Week 1: Oceans and Climate > Topic 1e - Sea level rise (part 1): overview with Dr Anny Cazenave

Altimetry has been measuring the sea levels, over all the oceans since the early 1990s.

By averaging these levels over the oceans, and looking at the variations on the whole period, one can estimate the global sea level rise with an accuracy of 0.5 mm/yr.

Sea levels across the globe are on the rise due to global climate change, and even a small, permanent increase in the global sea level could have major consequences for the Earth’s populations - particularly for those situated in coastal regions.

Sea level is one of the Essential Climate Variables, and an indicator closely monitored by the IPCC.

Optional mini task:

Explore the altimetry sea level data here. From looking at a number of different altimetry sensors on the interactive graph, how has sea level changed over recent years? How do the trends vary between different sensors and different zones?

Featured Educators:

Explore the data

EUMETSAT Oceans MOOC Data Viewer

Optional further reading

View featured satellites on the satellite tracking app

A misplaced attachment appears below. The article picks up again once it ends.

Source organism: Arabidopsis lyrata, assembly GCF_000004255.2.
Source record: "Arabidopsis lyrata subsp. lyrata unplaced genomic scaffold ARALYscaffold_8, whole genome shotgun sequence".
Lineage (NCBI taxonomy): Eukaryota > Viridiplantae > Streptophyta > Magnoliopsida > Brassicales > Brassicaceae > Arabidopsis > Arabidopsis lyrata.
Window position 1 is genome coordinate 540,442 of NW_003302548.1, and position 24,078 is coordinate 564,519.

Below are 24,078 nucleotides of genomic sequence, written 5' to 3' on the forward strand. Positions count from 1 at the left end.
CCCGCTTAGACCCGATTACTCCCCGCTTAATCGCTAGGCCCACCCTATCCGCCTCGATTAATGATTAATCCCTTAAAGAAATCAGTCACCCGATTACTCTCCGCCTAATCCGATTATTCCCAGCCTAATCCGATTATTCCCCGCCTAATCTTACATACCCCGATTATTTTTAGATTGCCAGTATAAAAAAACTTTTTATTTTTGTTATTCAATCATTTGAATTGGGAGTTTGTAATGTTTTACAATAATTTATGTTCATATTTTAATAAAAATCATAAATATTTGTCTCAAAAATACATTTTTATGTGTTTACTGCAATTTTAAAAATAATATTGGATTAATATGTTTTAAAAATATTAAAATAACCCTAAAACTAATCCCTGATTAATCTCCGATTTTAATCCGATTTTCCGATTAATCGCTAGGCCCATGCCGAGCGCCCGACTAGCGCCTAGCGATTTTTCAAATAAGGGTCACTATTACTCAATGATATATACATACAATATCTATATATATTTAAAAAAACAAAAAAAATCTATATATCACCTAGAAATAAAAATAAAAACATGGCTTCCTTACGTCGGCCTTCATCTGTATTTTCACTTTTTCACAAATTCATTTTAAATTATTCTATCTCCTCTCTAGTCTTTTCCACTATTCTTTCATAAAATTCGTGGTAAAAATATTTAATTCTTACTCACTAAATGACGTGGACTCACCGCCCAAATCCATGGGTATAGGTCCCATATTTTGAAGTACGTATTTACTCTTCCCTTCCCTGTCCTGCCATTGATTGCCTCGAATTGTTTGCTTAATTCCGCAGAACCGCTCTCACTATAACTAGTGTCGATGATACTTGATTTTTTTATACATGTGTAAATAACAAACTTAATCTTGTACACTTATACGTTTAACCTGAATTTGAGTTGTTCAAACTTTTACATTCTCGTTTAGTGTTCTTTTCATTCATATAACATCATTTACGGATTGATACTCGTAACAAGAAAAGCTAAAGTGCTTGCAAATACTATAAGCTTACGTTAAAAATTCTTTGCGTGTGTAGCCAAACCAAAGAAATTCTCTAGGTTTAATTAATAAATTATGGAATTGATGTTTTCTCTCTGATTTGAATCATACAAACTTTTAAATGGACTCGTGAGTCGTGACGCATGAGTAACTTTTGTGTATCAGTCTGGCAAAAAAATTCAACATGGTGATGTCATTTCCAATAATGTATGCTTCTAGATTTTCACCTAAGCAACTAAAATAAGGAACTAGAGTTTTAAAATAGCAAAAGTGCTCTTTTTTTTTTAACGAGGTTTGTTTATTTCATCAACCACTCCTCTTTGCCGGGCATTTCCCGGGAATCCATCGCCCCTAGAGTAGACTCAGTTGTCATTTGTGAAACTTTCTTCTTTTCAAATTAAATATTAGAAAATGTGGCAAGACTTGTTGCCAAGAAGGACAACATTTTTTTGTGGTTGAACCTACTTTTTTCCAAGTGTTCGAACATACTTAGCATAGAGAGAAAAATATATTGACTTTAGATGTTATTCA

To download the video above please click the ‘Download video’ button located on the top-right.

You can download the video transcript pdf below onto your computer by opening the document, right-clicking and selecting the save option.

View featured imagery, animations and external links below


The sea surface height animation is compiled from the global ocean gridded near-real-time sea level anomaly product, produced by the Copernicus Marine Environment Monitoring Service (CMEMS).

This image is a model of the ‘geoid’ created by ESA’s GOCE mission. It is the most accurate model of the ‘geoid’ ever produced, which will be used to further our understanding of how Earth works.

The colours in the image represent deviations in height (–100 m to +100 m) from an ideal geoid. The blue shades represent low values and the reds/yellows represent high values.

Sea level trends were estimated using data from TOPEX/Poseidon (T/P), Jason-1, and Jason-2, which have monitored the same ground track since 1992.

Illustration of how altimetry measurement works for Jason satellite

Global mean sea level change graph 1992-2016

Regional sea level change graph

Sea level anonomalies in the Gulf Stream from Sentinel-3, Jason-3, Jason-2, Cryosat-2, and SARAL/AltiKA data